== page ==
PMCCPMCCPMCC

Search tips
Search criteria 

Advanced

 
Logo of molcellbPermissionsJournals.ASM.orgJournalMCB ArticleJournal InfoAuthorsReviewers
 
Mol Cell Biol. 2011 February; 31(3): 573–583.
Published online 2010 November 22. doi:  10.1128/MCB.00994-10
PMCID: PMC3028622

Mre11 Nuclease Activity and Ctp1 Regulate Chk1 Activation by Rad3ATR and Tel1ATM Checkpoint Kinases at Double-Strand Breaks[down-pointing small open triangle]

Abstract

Rad3, the Schizosaccharomyces pombe ortholog of human ATR and Saccharomyces cerevisiae Mec1, activates the checkpoint kinase Chk1 in response to DNA double-strand breaks (DSBs). Rad3ATR/Mec1 associates with replication protein A (RPA), which binds single-stranded DNA overhangs formed by DSB resection. In humans and both yeasts, DSBs are initially detected and processed by the Mre11-Rad50-Nbs1Xrs2 (MRN) nucleolytic protein complex in association with the Tel1ATM checkpoint kinase and the Ctp1CtIP/Sae2 DNA-end processing factor; however, in budding yeast, neither Mre11 nuclease activity or Sae2 are required for Mec1 signaling at irreparable DSBs. Here, we investigate the relationship between DNA end processing and the DSB checkpoint response in fission yeast, and we report that Mre11 nuclease activity and Ctp1 are critical for efficient Rad3-to-Chk1 signaling. Moreover, deleting Ctp1 reveals a Tel1-to-Chk1 signaling pathway that bypasses Rad3. This pathway requires Mre11 nuclease activity, the Rad9-Hus1-Rad1 (9-1-1) checkpoint clamp complex, and Crb2 checkpoint mediator. Ctp1 negatively regulates this pathway by controlling MRN residency at DSBs. A Tel1-to-Chk1 checkpoint pathway acting at unresected DSBs provides a mechanism for coupling Chk1 activation to the initial detection of DSBs and suggests that ATM may activate Chk1 by both direct and indirect mechanisms in mammalian cells.

DNA double-strand breaks (DSBs), formed by clastogens or from endogenous damage, trigger multiple cellular responses that are critical for maintaining genome integrity. Of particular importance is the cell cycle checkpoint that restrains the onset of mitosis while DSB repair is under way. Chk1 is the critical effector of this checkpoint in the fission yeast Schizosaccharomyces pombe and mammalian cells, whereas the budding yeast Saccharomyces cerevisiae uses both Chk1 and Rad53 (orthologous to human Chk2 and fission yeast Cds1) to delay anaphase entry and mitotic exit. These kinases are regulated by ATM (ataxia-telangiectasia mutated) and ATR (ATM and Rad3-related) checkpoint kinases (5). Curiously, the regulatory connections between ATM/ATR and Chk1/Chk2 orthologs are not strictly conserved between species (Fig. (Fig.1A).1A). In mammals, ATM activates Chk2 while ATR activates Chk1. In S. cerevisiae and S. pombe, ATR orthologs (Mec1 and Rad3, respectively) activate Chk2 orthologs and Chk1, while Tel1 (ATM ortholog) is primarily involved in telomere maintenance (14, 38, 40).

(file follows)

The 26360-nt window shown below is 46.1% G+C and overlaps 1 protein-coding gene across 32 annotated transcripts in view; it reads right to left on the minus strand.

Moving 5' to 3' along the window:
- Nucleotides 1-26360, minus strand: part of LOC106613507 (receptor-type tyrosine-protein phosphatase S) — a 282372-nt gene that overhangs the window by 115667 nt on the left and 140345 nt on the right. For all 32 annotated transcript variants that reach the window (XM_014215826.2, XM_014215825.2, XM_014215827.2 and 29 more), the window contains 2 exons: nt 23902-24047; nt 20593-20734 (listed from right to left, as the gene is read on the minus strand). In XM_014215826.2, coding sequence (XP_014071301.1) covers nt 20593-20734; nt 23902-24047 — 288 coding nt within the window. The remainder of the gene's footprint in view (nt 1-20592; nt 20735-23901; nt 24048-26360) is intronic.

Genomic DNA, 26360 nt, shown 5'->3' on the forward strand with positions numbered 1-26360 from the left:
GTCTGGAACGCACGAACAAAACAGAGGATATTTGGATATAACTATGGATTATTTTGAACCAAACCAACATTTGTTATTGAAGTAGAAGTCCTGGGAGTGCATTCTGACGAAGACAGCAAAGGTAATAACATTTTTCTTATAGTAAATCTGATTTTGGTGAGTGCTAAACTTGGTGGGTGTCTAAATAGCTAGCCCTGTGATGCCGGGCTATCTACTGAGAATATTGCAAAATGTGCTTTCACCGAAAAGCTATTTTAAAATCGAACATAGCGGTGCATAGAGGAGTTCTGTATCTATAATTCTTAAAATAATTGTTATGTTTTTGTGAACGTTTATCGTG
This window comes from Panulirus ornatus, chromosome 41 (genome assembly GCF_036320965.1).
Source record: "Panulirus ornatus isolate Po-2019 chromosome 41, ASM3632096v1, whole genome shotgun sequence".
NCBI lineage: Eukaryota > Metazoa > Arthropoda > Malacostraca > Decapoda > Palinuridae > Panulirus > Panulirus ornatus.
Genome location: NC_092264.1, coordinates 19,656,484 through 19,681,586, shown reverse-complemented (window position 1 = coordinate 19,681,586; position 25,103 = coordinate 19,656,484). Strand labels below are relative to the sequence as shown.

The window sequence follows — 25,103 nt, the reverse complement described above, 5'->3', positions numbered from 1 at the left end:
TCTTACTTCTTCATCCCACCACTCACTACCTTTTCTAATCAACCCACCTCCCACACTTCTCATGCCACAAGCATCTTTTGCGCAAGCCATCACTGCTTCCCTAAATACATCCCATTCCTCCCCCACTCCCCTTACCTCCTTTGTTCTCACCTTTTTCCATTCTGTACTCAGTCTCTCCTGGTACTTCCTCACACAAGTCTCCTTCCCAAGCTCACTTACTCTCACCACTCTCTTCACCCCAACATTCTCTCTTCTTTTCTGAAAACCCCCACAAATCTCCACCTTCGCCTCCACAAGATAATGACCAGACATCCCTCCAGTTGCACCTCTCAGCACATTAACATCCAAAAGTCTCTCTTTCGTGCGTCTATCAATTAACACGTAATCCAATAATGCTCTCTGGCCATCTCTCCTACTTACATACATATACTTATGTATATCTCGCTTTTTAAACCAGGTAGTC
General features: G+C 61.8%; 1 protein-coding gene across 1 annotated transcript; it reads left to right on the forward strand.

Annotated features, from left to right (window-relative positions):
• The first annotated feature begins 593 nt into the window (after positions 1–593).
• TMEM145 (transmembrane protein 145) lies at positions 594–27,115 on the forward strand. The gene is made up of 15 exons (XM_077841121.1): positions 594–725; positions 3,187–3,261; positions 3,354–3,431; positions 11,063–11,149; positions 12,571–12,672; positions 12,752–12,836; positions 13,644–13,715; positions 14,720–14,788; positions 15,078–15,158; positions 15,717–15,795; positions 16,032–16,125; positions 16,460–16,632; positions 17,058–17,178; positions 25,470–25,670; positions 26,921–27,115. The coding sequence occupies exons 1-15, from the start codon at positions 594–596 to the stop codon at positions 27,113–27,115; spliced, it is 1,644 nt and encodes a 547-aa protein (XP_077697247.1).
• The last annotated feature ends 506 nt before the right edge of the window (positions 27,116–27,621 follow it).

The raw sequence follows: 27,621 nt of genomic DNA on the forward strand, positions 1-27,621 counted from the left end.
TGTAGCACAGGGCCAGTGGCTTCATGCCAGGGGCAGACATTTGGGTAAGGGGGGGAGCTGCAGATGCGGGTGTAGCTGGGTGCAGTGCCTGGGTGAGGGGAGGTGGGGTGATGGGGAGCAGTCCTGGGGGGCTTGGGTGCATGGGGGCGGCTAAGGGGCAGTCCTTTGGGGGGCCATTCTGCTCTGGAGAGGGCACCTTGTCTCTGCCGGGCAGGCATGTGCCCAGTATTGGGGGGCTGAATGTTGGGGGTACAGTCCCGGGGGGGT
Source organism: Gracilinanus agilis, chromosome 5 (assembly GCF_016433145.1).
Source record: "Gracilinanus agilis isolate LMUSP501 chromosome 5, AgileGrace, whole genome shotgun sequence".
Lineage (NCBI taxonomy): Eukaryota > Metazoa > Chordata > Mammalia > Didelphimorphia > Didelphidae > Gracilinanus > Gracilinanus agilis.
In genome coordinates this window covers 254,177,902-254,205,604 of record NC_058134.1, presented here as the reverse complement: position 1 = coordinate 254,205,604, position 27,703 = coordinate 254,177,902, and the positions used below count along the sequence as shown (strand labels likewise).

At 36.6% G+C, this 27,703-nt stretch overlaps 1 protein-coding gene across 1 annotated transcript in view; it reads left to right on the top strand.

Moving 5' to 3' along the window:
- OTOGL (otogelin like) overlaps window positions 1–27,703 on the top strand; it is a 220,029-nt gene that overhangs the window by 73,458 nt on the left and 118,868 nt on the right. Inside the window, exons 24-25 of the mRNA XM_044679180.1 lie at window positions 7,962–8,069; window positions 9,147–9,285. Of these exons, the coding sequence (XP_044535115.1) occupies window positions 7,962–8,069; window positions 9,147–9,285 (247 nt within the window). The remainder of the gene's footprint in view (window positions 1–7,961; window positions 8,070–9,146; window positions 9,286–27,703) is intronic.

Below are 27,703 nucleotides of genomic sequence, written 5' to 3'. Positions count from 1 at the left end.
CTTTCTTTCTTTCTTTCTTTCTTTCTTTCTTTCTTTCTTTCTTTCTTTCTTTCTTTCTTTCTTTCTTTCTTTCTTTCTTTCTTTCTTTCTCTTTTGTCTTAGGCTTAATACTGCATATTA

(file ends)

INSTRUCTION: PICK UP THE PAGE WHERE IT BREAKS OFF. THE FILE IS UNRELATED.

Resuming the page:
FIG. 1.
Deletion of Ctp1 restores the DNA damage checkpoint in rad3Δ cells. (A) Regulatory connections between ATM/ATR and Chk1/Chk2 orthologs in mammals, S. cerevisiae, and S. pombe. ATM phosphorylates Chk2 and ATR phosphorylates Chk1. CtIP mediates ...

The functions of ATM and ATR orthologs are intimately tied to the detection and nucleolytic processing of DSBs. ATMTel1 localizes at DSBs by interacting with Mre11-Rad50-Nbs1Xrs2 (MRN) protein complex, which directly binds DNA ends (12, 20, 24, 50, 52). The MRN complex is essential for ATMTel1 function in all species. The Mre11 subunit of MRN complex has DNase activities that are critical for radioresistance in S. pombe and mice but not in budding yeast (3, 19, 22, 50). In fission yeast, MRN complex also recruits Ctp1 DNA end-processing factor to DSBs (25, 49). Ctp1 is structurally and functionally related to CtIP in mammals and Sae2 in budding yeast, the latter of which has nuclease activity in vitro (21, 23, 43). Ctp1 and CtIP are essential for survival of ionizing radiation and other clastogens (23, 43, 54), whereas sae2Δ mutants are not radiosensitive except at very high doses of ionizing radiation (IR), although both Ctp1 and Sae2 are required for repair of meiotic DSBs formed by a Spo11/Rec12-dependent mechanism (17, 23, 36). Genetic and biochemical studies indicate that Sae2/Ctp1/CtIP collaborate with MRN complex to initiate the 5′-to-3′ resection of DSBs (7, 23, 28, 43, 53, 55), which leads to the generation of 3′ single-strand overhangs (SSOs) that are critical for DSB repair by homologous recombination (HR). Replication protein A (RPA) binding to SSOs is essential for HR repair of DSBs, but it is also important for recruiting ATRRad3/Mec1, which interacts with RPA through its regulatory subunit ATRIP (Rad26 in fission yeast, Ddc2 in budding yeast) (5, 56). Subsequent phosphorylation of Chk1 by ATR also requires the Rad9-Hus1-Rad1 (9-1-1) checkpoint clamp, which is loaded at the single-strand/double-strand DNA junctions (26, 48, 57), the ATR activating protein TopBP1 (Cut5 in fission yeast), and a checkpoint mediator protein such as Crb2 in fission yeast (34, 41, 48).